It's been a space that really empowered me to feel comfortable moving away from that one-on-one in a room with a patient to now speaking almost more a public speaking scenario with sharp knives in my hand talking about nutrition and talking to people in something that is so personal because when we talk about food, it's different than smoking where our goal is to get to zero cigarettes. When we're talking about food and transitioning people to building blocks of food that are delicious for them and help move that needle, we can't tell people not to eat.

It's really getting into a really intimate conversation with people in this very different setting than one-on-one patient care. Then the last, so the Kitchenistas are the graduates of the adult program at Olivewood Gardens and Learning Center. They're under the umbrella of Olivewood. They have many different programs starting at 18 months through adults. Again, the Kitchenistas are the graduates from their cooking for Salud Adult Program which is an eight-week nutritional education program.

[00:07:21] Colby: That's such a beautiful way of weaving so many different things together. There's your background as a physician and realizing that food is more than just calories and something that we do because we have to do it, it really carries so much meaning for us. Then Olivewood Gardens, oh my gosh, I have seen some photos online and stunning. Just that whole environment made me excited about being outside, being on a farm, and I wasn't even there. [laughs] It's that gorgeous. Then, of course, the education aspect. It sounds like it's really a community aspect, too.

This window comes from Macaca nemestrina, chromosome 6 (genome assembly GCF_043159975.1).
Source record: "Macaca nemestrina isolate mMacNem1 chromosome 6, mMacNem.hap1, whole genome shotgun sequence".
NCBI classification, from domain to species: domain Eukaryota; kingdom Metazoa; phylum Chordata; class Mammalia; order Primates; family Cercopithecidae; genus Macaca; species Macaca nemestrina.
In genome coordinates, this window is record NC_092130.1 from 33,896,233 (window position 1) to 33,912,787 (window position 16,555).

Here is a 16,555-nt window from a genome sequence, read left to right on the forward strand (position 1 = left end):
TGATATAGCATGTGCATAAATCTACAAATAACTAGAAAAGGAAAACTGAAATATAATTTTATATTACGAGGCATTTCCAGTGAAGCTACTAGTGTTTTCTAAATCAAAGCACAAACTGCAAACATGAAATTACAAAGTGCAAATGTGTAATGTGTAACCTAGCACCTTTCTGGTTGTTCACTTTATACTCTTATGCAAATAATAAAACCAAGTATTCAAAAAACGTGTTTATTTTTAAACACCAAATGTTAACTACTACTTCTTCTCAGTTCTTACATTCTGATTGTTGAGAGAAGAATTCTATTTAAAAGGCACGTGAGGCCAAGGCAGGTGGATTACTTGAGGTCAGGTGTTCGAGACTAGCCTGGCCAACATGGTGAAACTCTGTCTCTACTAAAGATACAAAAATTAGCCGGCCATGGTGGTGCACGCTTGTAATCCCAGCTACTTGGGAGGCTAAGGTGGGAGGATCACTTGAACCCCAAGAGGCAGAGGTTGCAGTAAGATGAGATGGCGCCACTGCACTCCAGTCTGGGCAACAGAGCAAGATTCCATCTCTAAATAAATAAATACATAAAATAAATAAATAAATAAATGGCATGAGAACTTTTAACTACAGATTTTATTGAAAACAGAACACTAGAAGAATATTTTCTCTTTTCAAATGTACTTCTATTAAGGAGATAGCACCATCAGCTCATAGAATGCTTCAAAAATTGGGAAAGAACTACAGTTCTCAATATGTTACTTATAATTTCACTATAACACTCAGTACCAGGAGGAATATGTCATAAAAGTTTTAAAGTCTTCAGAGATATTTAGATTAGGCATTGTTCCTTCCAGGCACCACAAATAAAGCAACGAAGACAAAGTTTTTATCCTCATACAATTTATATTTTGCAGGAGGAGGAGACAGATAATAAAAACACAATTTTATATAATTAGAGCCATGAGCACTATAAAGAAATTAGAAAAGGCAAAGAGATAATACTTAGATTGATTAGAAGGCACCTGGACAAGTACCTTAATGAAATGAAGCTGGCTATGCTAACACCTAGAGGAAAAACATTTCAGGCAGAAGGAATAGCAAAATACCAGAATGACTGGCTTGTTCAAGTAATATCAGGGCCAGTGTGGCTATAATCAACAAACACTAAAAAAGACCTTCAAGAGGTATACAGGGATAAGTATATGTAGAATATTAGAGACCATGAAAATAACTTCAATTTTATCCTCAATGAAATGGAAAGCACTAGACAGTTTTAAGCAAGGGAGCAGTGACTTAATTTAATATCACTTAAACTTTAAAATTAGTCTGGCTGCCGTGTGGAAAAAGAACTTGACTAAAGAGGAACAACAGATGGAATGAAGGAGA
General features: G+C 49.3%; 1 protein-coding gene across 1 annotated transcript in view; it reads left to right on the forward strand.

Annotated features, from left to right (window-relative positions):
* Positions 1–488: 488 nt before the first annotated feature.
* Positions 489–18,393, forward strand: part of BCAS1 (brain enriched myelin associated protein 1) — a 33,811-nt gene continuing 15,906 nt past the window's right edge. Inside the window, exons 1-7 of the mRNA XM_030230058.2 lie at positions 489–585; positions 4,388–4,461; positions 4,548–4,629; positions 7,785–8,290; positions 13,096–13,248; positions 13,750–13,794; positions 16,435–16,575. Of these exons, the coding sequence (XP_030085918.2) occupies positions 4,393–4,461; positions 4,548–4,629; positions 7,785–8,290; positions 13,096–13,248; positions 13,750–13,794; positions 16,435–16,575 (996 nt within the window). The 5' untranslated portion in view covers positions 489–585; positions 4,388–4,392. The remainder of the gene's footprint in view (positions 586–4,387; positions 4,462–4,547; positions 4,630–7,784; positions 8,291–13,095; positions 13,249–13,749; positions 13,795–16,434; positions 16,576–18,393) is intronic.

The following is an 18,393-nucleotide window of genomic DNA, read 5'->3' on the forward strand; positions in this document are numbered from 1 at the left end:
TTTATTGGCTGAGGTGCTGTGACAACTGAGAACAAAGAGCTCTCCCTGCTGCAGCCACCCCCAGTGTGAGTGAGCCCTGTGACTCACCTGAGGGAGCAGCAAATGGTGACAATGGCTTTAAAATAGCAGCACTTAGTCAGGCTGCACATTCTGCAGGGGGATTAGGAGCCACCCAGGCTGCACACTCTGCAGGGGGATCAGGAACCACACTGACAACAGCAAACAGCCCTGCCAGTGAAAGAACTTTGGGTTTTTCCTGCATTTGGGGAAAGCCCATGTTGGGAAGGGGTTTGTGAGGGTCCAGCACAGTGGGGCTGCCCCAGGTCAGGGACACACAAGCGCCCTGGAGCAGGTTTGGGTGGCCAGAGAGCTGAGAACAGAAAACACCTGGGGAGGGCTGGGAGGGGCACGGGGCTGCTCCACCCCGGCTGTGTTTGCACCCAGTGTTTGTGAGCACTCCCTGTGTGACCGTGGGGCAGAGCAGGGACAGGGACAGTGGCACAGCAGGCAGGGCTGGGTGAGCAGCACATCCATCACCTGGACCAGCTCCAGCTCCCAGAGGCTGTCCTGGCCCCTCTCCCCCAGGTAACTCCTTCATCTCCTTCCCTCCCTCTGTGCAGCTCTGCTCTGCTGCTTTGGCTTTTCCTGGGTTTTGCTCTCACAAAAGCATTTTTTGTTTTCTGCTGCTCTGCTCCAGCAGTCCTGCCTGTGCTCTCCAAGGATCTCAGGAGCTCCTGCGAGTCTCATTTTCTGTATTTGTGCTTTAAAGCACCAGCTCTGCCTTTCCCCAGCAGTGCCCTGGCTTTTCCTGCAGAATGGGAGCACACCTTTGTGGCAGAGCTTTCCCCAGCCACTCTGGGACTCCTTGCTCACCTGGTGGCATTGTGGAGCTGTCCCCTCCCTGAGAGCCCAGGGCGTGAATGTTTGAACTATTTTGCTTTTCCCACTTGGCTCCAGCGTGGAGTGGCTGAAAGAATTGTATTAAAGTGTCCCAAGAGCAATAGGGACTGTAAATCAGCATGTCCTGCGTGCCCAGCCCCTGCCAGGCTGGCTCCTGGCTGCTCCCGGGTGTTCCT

It's not just, like you said, one-on-one with a patient talking about, "Try to get this many carbs, this much protein." It sounds like it's really cultivating a beautiful culture of community. You were trained as a medical doctor, and now you're the founder and CEO of Sensations Salud and on the board of directors for Olivewood Gardens and an honorary kitchenista. How do each of these roles support each other? How do they intersect? Are there tensions that arise?

[00:08:25] Sabrina: It's funny that you ask that because I think a lot of the tensions come in my own. I would call it trauma otherwise initially. As I've grown as an entrepreneur and finding my voice where, again, when I worked for a multi-specialty medical group for 16 years, I got really good at seeing patients. I can almost have this 20-minute timer in my head. I knew what to do, I knew how to bill. I got really efficient at it. As I started to grow with these other voices, I found this tension point within myself of what was okay and what wasn't. I feel like the summary was communication is key. The work that Olivewood does is very similar to what Sensations Salud does.

The way I can explain it is I go to these meetings, I know the latest, essentially, evidence-based nutritional information, and my goal is to trickle it down to different communities. One of those communities being Olivewood Gardens. That's where the role of being essentially their consulting physician to make sure that they're giving information that's aligned. Essentially, there are programs and opportunities that come along to Olivewood that are beyond the bandwidth that Olivewood has right now. I'm not sure if it's beyond their bandwidth or not. A recent opportunity came about that I was asked to partake in, and I did start feeling that slight tension like, "Should this be under Olivewood's umbrella?"